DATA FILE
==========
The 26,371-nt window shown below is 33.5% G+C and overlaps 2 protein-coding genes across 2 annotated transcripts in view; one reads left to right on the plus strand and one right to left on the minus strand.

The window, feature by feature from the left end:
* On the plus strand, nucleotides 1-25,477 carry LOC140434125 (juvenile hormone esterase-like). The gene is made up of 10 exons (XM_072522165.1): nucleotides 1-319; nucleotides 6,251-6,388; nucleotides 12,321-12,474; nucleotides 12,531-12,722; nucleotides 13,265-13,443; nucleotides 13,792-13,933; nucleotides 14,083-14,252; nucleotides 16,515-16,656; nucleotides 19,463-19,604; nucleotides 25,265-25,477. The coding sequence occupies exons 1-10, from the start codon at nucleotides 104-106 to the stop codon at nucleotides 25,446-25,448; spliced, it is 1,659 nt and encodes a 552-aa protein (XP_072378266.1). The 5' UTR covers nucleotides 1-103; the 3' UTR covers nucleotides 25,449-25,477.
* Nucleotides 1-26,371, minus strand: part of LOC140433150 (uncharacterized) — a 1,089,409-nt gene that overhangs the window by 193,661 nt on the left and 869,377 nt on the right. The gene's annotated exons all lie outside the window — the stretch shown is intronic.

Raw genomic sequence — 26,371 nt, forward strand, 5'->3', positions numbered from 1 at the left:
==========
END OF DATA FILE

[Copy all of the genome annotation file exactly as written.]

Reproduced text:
The 26,371-nt window shown below is 33.5% G+C and overlaps 2 protein-coding genes across 2 annotated transcripts in view; one reads left to right on the plus strand and one right to left on the minus strand.

The window, feature by feature from the left end:
* On the plus strand, nucleotides 1-25,477 carry LOC140434125 (juvenile hormone esterase-like). The gene is made up of 10 exons (XM_072522165.1): nucleotides 1-319; nucleotides 6,251-6,388; nucleotides 12,321-12,474; nucleotides 12,531-12,722; nucleotides 13,265-13,443; nucleotides 13,792-13,933; nucleotides 14,083-14,252; nucleotides 16,515-16,656; nucleotides 19,463-19,604; nucleotides 25,265-25,477. The coding sequence occupies exons 1-10, from the start codon at nucleotides 104-106 to the stop codon at nucleotides 25,446-25,448; spliced, it is 1,659 nt and encodes a 552-aa protein (XP_072378266.1). The 5' UTR covers nucleotides 1-103; the 3' UTR covers nucleotides 25,449-25,477.
* Nucleotides 1-26,371, minus strand: part of LOC140433150 (uncharacterized) — a 1,089,409-nt gene that overhangs the window by 193,661 nt on the left and 869,377 nt on the right. The gene's annotated exons all lie outside the window — the stretch shown is intronic.

Raw genomic sequence — 26,371 nt, forward strand, 5'->3', positions numbered from 1 at the left: